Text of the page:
Thursday, August 14, 2008

Non-Chicago Theatre: Broadway

August: Osage County
The Music Box
Broadway, New York, NY

I don’t know that I have ever had goose bumps in response to a play. I may have had goose bumps in anticipation of a play, but never in response. When Barbara exclaimed “I am in charge now” to end act II, the hair on my arms stood on end and remained like that through the entirety of act III.

It was the fastest three and a half hours in my life. Anna Shapiro’s director is stellar navigating Tracy Letts’ drama at breakneck speed. There are holes in the drama – a few things that feel improvable and not supported by the rest of the action, but the whole effect of the play is such a sweeping spectacle that they are forgiven and we move on.

The performance of Amy Morton dominated the show. Granted Deanna Dunagan and Rondi Reed had already left the production, but this can take nothing away from the stunning work Morton did. From the moment she set foot on the stage to her grand exit, she portrayed the eldest sister Barbara with poise and power. Fighting her failing marriage, Barbara also has to deal with the death of her father and never backs down.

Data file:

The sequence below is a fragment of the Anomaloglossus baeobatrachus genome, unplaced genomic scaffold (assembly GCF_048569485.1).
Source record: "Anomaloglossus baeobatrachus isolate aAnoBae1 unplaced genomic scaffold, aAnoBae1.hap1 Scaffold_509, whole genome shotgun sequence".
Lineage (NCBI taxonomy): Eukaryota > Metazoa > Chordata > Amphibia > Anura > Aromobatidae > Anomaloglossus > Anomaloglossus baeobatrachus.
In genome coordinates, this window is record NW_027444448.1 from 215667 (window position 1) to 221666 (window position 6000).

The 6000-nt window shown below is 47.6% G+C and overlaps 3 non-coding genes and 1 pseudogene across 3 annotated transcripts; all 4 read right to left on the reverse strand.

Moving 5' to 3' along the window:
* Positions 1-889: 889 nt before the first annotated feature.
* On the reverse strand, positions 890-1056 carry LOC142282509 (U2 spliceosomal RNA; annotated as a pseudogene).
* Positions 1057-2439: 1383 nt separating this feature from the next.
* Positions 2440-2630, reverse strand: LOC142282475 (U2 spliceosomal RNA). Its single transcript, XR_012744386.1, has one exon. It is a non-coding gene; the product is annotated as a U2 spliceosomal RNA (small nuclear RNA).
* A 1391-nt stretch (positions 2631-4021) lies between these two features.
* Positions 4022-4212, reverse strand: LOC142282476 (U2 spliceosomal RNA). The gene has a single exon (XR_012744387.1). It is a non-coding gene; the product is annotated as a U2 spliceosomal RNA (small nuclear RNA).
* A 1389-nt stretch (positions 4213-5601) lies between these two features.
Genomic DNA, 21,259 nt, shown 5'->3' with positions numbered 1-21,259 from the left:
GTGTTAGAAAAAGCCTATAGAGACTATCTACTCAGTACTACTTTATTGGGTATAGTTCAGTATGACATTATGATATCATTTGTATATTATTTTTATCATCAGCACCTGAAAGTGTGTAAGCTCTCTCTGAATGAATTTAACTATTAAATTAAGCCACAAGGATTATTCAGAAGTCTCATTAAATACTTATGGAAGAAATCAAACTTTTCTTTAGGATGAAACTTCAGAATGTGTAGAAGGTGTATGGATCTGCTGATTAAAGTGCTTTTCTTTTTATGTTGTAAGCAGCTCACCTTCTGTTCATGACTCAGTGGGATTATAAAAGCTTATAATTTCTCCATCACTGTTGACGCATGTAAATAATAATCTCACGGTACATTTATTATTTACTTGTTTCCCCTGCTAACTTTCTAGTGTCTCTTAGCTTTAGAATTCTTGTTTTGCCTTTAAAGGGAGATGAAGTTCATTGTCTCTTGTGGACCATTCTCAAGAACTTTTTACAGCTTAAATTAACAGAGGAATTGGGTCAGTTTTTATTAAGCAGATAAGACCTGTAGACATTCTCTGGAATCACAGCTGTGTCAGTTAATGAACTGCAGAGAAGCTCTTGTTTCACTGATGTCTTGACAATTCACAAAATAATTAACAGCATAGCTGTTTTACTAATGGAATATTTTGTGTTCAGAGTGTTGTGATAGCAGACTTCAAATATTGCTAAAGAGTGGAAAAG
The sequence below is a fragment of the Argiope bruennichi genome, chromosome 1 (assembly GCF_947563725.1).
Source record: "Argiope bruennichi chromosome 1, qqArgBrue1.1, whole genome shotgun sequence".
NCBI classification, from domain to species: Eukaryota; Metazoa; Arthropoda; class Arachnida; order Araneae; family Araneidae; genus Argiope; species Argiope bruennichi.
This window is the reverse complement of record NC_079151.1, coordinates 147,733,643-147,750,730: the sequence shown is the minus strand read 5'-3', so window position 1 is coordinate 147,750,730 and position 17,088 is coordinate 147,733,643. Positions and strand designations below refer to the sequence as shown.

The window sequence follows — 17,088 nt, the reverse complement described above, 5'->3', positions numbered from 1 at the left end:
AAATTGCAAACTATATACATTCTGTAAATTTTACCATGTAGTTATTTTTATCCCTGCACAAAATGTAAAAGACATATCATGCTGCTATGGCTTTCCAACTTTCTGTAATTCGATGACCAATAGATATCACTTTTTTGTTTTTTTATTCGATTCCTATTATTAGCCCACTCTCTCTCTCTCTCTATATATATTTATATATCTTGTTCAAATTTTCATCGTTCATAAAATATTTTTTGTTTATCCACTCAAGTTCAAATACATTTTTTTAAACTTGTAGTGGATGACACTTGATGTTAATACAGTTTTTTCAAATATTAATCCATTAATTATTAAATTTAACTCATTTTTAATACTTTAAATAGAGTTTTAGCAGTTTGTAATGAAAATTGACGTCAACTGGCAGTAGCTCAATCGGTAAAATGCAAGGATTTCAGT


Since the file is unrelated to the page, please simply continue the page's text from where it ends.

Theatre legend Estelle Parsons took over the role of Violet, the family’s matriarch, from Tony Award winning Dunagan. Parson’s performance was superb. While she didn’t have the dominance of Morton, she was still dominating. This combined with lovely subtle work through her drug abuse made for a thrilling performance as well.

The rest of the actors and Steppenwolf ensemble performed very well. There was not a weak link in the whole show. There were a couple of strange casting choices. The role of Ivy Weston is supposedly 43-year-old. However, Sally Murphy looks a young 35. Her performance was not lacking, but it did take something away from the unity of the show.

All told this production was a masterpiece of American drama. The show has rightly taken Broadway by storm. Originally intended for a 16-week limited engagement, the show is now in its tenth month of an open engagement. Funny, that it takes a trip to New York City for me to see this Chicago phenomenon, but it was well worth seeing no matter where it is playing and I am very happy to have seen it on Broadway.

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